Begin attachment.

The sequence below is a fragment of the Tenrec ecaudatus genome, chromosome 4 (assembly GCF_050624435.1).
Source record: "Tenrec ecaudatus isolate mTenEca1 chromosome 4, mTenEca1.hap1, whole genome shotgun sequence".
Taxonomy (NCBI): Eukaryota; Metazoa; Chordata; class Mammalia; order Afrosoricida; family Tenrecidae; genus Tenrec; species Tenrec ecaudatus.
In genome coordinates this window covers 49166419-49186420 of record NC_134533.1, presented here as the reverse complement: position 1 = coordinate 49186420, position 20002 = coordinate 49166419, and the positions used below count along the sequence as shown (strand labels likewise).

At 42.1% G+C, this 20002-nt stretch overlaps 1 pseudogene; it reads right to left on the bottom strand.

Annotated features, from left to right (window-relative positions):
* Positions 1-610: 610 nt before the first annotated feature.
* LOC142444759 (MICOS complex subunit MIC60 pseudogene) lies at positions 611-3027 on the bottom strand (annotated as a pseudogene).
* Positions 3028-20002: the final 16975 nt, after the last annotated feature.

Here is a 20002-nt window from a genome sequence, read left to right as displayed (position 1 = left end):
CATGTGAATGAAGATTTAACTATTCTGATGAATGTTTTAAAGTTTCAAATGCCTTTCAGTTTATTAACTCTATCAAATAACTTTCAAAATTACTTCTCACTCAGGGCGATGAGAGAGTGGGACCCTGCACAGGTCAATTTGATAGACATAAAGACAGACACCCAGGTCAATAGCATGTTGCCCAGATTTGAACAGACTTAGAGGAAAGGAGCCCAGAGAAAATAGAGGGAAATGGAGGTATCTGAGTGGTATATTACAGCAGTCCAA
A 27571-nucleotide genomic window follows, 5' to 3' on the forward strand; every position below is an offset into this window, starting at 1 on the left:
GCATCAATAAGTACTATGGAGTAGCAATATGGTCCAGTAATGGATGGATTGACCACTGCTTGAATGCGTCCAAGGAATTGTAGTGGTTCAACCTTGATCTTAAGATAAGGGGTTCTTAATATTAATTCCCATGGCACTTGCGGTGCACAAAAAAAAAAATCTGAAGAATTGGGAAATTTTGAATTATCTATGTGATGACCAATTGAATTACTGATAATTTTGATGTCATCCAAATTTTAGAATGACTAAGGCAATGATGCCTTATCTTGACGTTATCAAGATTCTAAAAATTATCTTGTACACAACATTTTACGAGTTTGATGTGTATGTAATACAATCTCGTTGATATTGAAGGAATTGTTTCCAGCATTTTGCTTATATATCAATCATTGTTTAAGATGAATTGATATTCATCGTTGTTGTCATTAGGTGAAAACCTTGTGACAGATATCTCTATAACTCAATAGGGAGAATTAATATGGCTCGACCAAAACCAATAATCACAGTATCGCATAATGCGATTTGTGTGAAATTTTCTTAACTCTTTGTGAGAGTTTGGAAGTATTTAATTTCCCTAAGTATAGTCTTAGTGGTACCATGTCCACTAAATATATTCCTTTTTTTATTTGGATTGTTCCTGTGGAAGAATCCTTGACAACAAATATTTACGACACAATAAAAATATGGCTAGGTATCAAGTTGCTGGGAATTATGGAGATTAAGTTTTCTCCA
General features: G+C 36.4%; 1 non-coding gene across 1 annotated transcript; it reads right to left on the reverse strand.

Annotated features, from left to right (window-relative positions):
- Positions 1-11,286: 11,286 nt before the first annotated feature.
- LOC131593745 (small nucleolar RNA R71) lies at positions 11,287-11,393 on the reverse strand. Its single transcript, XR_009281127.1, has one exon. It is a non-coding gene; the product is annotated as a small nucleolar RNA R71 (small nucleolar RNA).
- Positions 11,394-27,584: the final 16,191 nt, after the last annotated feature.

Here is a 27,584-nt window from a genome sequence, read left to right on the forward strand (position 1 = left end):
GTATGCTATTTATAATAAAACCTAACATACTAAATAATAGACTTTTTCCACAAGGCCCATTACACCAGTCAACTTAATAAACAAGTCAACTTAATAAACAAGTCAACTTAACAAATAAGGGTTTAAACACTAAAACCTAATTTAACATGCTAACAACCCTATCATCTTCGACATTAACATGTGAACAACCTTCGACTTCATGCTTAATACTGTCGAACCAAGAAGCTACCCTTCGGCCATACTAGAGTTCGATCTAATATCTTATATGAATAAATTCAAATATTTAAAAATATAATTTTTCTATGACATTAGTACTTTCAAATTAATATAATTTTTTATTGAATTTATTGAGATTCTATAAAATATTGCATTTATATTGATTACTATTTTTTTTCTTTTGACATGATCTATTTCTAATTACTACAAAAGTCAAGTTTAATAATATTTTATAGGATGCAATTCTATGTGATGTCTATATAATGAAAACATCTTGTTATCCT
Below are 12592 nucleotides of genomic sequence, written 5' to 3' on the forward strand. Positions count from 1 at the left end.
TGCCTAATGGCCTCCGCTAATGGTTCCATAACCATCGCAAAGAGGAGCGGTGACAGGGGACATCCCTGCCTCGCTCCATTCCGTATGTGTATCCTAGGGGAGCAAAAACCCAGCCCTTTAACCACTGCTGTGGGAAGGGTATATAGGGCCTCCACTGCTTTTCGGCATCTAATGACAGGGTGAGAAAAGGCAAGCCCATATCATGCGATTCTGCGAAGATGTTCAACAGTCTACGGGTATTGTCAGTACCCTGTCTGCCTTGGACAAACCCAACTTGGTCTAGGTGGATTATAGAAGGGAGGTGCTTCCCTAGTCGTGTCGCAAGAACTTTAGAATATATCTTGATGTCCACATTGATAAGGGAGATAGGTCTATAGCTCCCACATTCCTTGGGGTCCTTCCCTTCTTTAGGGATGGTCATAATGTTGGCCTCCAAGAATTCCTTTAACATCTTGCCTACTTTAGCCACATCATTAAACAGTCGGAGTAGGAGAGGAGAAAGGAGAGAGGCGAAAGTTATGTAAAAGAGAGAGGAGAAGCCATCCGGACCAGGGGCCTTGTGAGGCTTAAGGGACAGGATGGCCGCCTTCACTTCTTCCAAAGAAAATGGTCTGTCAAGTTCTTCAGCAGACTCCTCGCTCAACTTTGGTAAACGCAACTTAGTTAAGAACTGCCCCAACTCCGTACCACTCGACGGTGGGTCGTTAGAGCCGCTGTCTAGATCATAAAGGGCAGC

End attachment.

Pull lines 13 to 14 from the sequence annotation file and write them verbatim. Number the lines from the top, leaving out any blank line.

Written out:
GCATCAATAAGTACTATGGAGTAGCAATATGGTCCAGTAATGGATGGATTGACCACTGCTTGAATGCGTCCAAGGAATTGTAGTGGTTCAACCTTGATCTTAAGATAAGGGGTTCTTAATATTAATTCCCATGGCACTTGCGGTGCACAAAAAAAAAAATCTGAAGAATTGGGAAATTTTGAATTATCTATGTGATGACCAATTGAATTACTGATAATTTTGATGTCATCCAAATTTTAGAATGACTAAGGCAATGATGCCTTATCTTGACGTTATCAAGATTCTAAAAATTATCTTGTACACAACATTTTACGAGTTTGATGTGTATGTAATACAATCTCGTTGATATTGAAGGAATTGTTTCCAGCATTTTGCTTATATATCAATCATTGTTTAAGATGAATTGATATTCATCGTTGTTGTCATTAGGTGAAAACCTTGTGACAGATATCTCTATAACTCAATAGGGAGAATTAATATGGCTCGACCAAAACCAATAATCACAGTATCGCATAATGCGATTTGTGTGAAATTTTCTTAACTCTTTGTGAGAGTTTGGAAGTATTTAATTTCCCTAAGTATAGTCTTAGTGGTACCATGTCCACTAAATATATTCCTTTTTTTATTTGGATTGTTCCTGTGGAAGAATCCTTGACAACAAATATTTACGACACAATAAAAATATGGCTAGGTATCAAGTTGCTGGGAATTATGGAGATTAAGTTTTCTCCA
General features: G+C 36.4%; 1 non-coding gene across 1 annotated transcript; it reads right to left on the reverse strand.